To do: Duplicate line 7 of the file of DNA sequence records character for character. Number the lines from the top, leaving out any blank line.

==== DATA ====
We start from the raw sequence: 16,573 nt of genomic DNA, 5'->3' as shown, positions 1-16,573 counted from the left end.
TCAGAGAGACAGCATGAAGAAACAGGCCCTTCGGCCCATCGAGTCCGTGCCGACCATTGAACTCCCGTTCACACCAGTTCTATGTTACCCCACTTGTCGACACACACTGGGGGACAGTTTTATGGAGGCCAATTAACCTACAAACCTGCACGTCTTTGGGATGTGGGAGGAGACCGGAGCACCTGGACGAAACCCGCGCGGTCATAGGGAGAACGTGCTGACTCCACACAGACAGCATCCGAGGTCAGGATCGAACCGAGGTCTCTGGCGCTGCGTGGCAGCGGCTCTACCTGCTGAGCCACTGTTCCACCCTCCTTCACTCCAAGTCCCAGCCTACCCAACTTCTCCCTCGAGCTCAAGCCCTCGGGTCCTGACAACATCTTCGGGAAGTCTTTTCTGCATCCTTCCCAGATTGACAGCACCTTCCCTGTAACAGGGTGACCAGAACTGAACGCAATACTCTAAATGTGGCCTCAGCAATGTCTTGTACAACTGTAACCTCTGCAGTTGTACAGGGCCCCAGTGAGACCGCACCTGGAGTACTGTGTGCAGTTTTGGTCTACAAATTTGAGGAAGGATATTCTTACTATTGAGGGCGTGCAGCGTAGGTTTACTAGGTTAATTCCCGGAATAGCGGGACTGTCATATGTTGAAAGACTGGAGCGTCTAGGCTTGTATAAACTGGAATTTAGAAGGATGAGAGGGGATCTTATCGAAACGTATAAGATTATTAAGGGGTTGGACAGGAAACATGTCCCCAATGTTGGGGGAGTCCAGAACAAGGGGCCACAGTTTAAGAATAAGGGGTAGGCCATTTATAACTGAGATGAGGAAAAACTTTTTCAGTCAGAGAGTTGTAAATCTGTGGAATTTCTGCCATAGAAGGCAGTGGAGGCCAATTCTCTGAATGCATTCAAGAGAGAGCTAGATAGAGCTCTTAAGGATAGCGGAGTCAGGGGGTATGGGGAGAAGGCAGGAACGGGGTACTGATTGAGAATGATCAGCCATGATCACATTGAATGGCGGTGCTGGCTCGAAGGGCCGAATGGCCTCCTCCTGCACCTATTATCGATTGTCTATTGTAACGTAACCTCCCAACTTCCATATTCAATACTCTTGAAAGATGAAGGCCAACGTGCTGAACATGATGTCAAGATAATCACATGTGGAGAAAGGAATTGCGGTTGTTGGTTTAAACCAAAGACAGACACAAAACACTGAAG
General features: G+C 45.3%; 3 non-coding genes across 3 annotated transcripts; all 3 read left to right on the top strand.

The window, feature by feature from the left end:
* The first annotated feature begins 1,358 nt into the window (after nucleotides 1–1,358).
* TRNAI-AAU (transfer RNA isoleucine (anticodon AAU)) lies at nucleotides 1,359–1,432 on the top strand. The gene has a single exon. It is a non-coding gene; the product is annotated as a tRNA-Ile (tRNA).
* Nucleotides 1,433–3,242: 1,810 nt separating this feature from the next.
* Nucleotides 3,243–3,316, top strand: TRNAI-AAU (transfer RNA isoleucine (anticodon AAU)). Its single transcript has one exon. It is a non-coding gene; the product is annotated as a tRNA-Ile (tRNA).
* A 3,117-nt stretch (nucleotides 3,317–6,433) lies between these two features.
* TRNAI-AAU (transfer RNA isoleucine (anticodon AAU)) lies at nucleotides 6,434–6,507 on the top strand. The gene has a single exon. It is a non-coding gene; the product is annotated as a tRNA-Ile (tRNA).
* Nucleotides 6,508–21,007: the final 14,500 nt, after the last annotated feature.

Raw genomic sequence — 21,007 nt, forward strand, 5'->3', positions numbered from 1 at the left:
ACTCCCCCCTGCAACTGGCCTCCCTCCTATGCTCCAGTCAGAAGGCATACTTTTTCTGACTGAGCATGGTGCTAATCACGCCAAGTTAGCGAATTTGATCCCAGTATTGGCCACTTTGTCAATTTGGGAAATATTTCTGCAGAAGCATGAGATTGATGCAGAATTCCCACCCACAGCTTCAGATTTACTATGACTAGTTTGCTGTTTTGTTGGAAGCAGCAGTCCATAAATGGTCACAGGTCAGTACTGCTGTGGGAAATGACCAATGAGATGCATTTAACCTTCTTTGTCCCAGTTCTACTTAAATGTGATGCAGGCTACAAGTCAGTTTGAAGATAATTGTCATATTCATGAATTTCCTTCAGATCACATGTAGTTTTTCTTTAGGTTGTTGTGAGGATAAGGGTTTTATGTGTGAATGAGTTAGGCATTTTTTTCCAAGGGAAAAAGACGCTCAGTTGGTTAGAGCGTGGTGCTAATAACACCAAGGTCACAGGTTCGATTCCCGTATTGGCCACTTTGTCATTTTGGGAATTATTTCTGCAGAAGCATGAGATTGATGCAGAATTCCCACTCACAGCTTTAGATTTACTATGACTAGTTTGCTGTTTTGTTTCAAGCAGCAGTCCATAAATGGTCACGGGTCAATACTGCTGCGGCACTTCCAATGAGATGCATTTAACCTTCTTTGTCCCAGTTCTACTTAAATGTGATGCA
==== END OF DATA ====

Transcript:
* Nucleotides 1,433–3,242: 1,810 nt separating this feature from the next.